Takeaways From FTX’s Bankman-Fried’s Showing At NYTimes Dealbook Summit
For FTX and Sam Bankman-Fried, it was a sky-high ride and thus far, a meteoric crash of nearly unparalleled proportions. Now, SBF has made his first ‘public appearance’ since FTX’s meltdown, despite many crypto spectator’s disdain.
Let’s review some of the major points of review in SBF’s Dealbook Summit appearance.
Sam Bankman-Fried Appears On Dealbook Summit
Crypto communities have expressed quite a bit of frustration and dumbfoundedness seeing SBF’s name across the Dealbook Summit’s speaker session since being announced earlier this month. Bankman-Fried’s video chat session at the Dealbook Summit was covered online through a New York Times live business channel feed.
Presenting himself in similar fashion as he had pre-downfall, Bankman-Fried appeared on camera in a simple black t-shirt and
Here’s a few of the biggest hits:
- Early in the session, the panel audience – who shelled out over $2,000 per ticket – burst in laughter at SBF’s describing of him having a ‘rough month.’ Moderator Andrew Ross Sorkin generated some laugh tracks when asking Bankman-Fried about whether his lawyer’s suggested he conduct the interview, soliciting SBF’s plain reply: “No, they are not.”
- Regarding acts of fraud, SBF continues to attempt to maintain a thin-as-paper argument that he simply “made mistakes,” often citing discrepancies in “dashboards,” and even explicitly stating that he “didn’t knowingly commingle funds” between Alameda and FTX. He follows up the flimsy defense by stating that for some time, inbound customer wires were directed straight to Alameda bank accounts.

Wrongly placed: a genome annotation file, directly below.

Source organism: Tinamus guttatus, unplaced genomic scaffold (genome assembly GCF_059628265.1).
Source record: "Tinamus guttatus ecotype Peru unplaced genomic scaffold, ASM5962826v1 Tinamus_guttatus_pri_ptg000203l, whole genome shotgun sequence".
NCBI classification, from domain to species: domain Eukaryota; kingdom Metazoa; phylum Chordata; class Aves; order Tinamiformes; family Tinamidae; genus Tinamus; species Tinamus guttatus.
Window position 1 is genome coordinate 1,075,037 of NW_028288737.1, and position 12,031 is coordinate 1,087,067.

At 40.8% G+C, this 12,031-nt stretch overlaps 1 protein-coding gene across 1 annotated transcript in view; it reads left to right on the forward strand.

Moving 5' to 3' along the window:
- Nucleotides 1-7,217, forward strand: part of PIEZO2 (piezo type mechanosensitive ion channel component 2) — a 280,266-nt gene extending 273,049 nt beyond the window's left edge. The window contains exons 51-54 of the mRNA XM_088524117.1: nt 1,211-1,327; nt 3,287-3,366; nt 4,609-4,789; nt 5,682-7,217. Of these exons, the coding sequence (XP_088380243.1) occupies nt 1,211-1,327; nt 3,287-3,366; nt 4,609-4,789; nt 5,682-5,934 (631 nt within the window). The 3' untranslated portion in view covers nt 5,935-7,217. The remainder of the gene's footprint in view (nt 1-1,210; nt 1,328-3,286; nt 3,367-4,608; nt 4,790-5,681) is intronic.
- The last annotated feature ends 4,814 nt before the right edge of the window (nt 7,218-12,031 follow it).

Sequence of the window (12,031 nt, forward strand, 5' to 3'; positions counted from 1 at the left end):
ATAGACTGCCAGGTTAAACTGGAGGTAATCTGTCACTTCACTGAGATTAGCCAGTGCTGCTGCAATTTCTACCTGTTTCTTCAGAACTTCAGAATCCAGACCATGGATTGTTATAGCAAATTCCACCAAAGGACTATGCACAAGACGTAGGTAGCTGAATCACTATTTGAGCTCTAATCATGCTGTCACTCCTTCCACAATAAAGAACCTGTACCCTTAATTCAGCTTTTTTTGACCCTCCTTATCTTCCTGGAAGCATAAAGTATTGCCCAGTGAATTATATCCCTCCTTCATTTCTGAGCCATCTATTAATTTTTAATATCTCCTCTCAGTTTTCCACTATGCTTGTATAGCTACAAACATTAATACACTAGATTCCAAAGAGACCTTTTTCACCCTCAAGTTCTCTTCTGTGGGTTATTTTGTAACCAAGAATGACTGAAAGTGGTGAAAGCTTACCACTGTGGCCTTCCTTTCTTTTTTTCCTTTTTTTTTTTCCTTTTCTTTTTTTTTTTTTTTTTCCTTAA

- Bankman-Fried went on to deny any suspect behavior surrounding the potential BlockFi acquisition, which many speculated to be an acquisition attempt to simply extend FTX’s liquidity. SBF stated that he “wasn’t doing it for any reason to do with FTT in particular.”
There is plenty more meat on the bone – and it is well worth reviewing for those keeping a pulse on the FTX saga – from the Summit. However, the large theme is that SBF continues to make public statements that maintain that he simply “made mistakes,” seemingly unaware of the processes surrounding the money his customer’s entrusted his organization with.
FTX's platform token (FTT) went under as FTX was exposed for excessive, high-risk leverage with customer funds. | Source: FTT:USDT on TradingView.com
What Happens Next?
It’s a cloudy road ahead with regards to the future for Bankman-Fried but it is seemingly a road nonetheless. The U.S. Senate hearing regarding FTX – which could have implications or impacts on future crypto legislation – is underway this week. Meanwhile, SBF has even posted on Twitter since the Summit appearance, in a bevy of tweet replies generally reiterating his defense of relative innocence.
Only time will tell how this saga shakes out, but there’s bound to be plenty of action between now and the end of the year.